My question is – are they losing steam, or is this all part of a bigger strategy?

Like imprisoned de facto opposition leader Anwar Ibrahim said, “It is now or never.” This is the time for all the forces to re-align and put up a good fight.

Frankly, we Malaysians had too high expectations of Pakatan Rakyat, and when some things went wrong, we are the first to throw in the towel. We say that we are disappointed with the opposition, but the truth is we are too fickle-minded ourselves, and we should blame ourselves for the country’s woes. We are not desperate enough to see change in the country. We prefer to live in a cocoon so long as we feel safe and comfortable in it.

In fact, we should be smacked for what is happening today. We try to be politically correct by saying that we are “apolitical”, but tell me, how many of us really want to see change in the country?

We say that whether Pakatan Rakyat or Pakatan Harapan, there is no difference with BN. After 50 years in power, we can expect Pakatan Harapan to turn into another BN. While that is true, we are allowing BN another 40 years in power by our attitude, are we not? We can then celebrate the world’s longest one-party democracy.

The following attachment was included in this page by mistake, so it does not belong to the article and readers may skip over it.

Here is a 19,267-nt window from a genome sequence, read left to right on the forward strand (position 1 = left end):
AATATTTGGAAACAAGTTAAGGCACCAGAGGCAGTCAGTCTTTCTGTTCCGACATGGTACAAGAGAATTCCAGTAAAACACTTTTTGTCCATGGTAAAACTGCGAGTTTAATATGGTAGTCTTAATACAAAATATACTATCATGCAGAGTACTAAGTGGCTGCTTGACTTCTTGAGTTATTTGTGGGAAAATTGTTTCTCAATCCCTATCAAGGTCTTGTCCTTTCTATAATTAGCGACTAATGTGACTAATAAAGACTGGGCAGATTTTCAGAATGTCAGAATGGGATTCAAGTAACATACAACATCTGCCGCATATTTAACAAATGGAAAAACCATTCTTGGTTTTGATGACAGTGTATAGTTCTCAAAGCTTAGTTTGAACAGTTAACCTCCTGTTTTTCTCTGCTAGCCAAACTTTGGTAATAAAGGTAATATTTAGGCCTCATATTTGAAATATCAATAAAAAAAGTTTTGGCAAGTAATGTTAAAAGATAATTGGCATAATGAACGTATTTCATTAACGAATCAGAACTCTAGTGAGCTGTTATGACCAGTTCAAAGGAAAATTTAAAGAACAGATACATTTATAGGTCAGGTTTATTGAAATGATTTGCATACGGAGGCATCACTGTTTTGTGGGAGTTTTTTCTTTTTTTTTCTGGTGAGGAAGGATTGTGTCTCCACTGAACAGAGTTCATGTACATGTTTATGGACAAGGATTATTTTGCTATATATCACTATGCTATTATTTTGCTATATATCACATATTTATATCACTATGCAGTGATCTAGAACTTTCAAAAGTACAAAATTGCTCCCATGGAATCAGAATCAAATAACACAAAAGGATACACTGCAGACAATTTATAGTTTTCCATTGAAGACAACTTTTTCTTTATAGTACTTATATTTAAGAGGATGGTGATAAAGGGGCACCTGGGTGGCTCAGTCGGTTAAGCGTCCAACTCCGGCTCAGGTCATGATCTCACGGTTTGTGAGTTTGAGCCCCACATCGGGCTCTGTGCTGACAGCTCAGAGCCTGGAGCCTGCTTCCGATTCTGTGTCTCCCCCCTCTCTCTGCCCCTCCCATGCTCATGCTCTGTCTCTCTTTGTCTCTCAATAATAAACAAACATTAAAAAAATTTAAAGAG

It is, if I may put it this way, for the sake of having a two-party or two-coalition democratic system, we have to break the jinx for BN to stay in power for another 40 years. We are responsible for our past, and we are now responsible for our future.

I repeat, we are responsible for our past, and we are now responsible for our future.

Put simply, currently we have the best of combinations if the forces stay united – both Pakatan Harapan and the Umno rebels, and the civil society that seeks to see changes in our political landscape.

Why do we look at each other with suspicion instead of going for the common goal?


Stephen Ng